Theology for the Laity: The Eighth Commandment: Thous Shall Not Bear Fals Witness Against your Neighbor

The Rosary Light & Life - Vol 68, No 3, May-June 2015

Theology for the Laity

The Ten Commandments: Part Nine
The Eighth Commandment
"Thou Shalt Not Bear False Witness Against Your Neighbor"

As we have seen in our reflections on the fifth, sixth and seventh commandments, these precepts are presented as negative rules, but they urge us to embrace positive attitudes and actions in our relations toward one another. Our Baptism is a Baptism into Christ's Body, the Church. This sacrament gives us to one another, and we must respect the gift we have received, and reflect the one who has given it. When it considers the link between these essential truths and the eighth commandment, Our Catechism observes,
The eighth commandment forbids misrepresenting the truth in our relations with others. This moral prescription flows from the vocation of the holy people to bear witness to their God who is the truth and wills the truth. Offenses against the truth express by word or deed a refusal to commit oneself to moral uprightness; they are fundamental infidelities to God and, in this sense, they undermine the foundations of the covenant. (CCC, 2464pa)
Throughout the gospel, the evangelists portray Jesus as the embodiment of God's truth. He, himself, says, "I am the Way, the Truth, and the Life," (Jn. 14:6) and this truth sheds God's light upon the world and provides the example for all our actions. If we consider the matter, this is no more than we should expect of beings created in God's image: if we look like God, we ought to act like God. Mark Twain, somewhat cynically observed, "If you tell the truth, you don't have to remember anything." In his Sermon on the Mount, Jesus expresses the notion somewhat more nobly when he teaches, "Let what you say be simply 'Yes' or 'No'; anything more comes from evil." (Mt. 5:34)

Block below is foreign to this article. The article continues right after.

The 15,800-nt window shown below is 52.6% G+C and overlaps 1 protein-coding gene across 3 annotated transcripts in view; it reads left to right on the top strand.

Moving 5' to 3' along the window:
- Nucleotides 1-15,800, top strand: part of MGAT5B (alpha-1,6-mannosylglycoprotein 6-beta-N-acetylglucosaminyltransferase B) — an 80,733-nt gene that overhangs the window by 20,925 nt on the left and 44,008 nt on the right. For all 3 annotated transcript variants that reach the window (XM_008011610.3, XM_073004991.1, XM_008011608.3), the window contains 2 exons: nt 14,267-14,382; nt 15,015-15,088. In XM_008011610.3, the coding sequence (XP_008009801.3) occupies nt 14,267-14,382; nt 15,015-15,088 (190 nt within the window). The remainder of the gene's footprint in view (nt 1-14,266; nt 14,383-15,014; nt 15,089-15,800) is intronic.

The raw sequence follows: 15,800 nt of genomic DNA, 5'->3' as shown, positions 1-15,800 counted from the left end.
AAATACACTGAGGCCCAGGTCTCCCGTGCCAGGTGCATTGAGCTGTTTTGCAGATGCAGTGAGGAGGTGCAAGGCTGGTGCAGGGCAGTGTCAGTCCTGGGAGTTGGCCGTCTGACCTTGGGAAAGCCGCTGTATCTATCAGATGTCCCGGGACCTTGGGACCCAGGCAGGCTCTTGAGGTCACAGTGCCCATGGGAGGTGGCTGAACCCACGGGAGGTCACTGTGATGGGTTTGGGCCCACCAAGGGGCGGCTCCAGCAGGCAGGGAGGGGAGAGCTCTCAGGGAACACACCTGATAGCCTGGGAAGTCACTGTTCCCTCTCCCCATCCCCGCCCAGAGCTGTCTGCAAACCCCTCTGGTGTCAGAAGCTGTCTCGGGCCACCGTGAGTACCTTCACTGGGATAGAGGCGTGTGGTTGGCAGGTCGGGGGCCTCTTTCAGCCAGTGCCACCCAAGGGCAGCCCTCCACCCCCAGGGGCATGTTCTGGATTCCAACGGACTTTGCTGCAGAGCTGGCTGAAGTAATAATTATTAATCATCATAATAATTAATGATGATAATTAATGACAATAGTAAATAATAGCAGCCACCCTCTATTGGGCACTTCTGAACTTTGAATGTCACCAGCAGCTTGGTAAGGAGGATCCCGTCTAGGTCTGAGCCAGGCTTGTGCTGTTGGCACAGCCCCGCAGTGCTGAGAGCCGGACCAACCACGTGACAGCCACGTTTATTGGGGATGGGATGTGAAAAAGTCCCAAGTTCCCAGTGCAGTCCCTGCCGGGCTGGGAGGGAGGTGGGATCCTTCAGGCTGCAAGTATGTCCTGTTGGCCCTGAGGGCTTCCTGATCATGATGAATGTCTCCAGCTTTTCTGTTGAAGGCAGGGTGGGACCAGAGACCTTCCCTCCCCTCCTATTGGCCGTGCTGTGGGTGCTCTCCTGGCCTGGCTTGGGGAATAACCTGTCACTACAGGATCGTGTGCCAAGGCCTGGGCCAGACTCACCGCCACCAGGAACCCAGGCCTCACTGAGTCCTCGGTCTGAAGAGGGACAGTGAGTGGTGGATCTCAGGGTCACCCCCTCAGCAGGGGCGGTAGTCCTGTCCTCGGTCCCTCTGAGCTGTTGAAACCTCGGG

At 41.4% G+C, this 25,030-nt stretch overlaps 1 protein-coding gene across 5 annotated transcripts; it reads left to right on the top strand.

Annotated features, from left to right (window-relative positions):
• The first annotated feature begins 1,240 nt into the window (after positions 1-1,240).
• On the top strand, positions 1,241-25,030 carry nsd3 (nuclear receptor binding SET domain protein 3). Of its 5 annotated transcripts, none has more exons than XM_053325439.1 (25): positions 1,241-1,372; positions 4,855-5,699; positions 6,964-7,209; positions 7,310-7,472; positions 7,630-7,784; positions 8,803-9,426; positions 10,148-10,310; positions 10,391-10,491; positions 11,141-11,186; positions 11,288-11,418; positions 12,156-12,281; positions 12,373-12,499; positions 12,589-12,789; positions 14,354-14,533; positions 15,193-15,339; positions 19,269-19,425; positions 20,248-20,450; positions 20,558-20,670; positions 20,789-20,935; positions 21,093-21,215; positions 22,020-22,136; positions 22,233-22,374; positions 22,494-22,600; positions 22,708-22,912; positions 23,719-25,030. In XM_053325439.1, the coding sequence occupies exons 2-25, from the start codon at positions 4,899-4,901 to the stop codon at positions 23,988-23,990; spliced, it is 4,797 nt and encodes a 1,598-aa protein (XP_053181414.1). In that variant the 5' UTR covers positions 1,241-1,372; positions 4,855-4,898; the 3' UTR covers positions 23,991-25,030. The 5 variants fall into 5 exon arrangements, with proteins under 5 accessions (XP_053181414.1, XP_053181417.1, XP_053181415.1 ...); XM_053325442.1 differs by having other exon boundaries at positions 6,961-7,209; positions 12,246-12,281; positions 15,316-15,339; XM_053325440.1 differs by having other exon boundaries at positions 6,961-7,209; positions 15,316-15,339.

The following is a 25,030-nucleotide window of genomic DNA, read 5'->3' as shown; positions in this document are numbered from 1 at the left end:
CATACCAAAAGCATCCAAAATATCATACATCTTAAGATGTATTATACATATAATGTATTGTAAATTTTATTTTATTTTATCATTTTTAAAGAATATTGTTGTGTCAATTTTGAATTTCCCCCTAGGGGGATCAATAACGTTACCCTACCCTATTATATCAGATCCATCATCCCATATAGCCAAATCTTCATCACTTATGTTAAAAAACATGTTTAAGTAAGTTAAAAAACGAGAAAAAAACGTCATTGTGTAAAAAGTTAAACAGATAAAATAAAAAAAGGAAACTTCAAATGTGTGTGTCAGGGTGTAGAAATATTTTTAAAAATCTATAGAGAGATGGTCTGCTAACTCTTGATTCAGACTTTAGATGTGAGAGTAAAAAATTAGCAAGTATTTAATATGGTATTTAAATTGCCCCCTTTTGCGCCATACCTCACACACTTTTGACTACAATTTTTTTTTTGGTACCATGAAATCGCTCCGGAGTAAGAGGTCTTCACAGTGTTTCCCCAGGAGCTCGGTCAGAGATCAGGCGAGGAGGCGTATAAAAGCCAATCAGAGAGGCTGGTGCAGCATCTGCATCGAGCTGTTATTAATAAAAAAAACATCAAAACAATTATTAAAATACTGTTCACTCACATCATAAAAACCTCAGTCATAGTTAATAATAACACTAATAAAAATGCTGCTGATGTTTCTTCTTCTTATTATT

Before we continue, we might do well to ask what truth is. The dictionary defines truth as "Conformity to fact or actuality." St. Thomas Aquinas teaches, "...truth resides primarily in the intellect, and secondarily in things as they are related to the intellect as their principle." (ST, 1, 16.1)
This is somewhat abstract, so let us consider the example St. Thomas uses, which is that of a house. The house is "true" to the extent it corresponds to the image in its architect's mind. Likewise, in the natural and moral sphere, God knows what things ought to be - whether they are rocks or moral principles. Individual things are true to the extent they correspond to the ideal vision of the object in God's mind. We have little difficulty identifying "true" rocks; moral truths, however, which are fundamental to our relations with one another, may, at least occasionally, be somewhat more difficult to determine.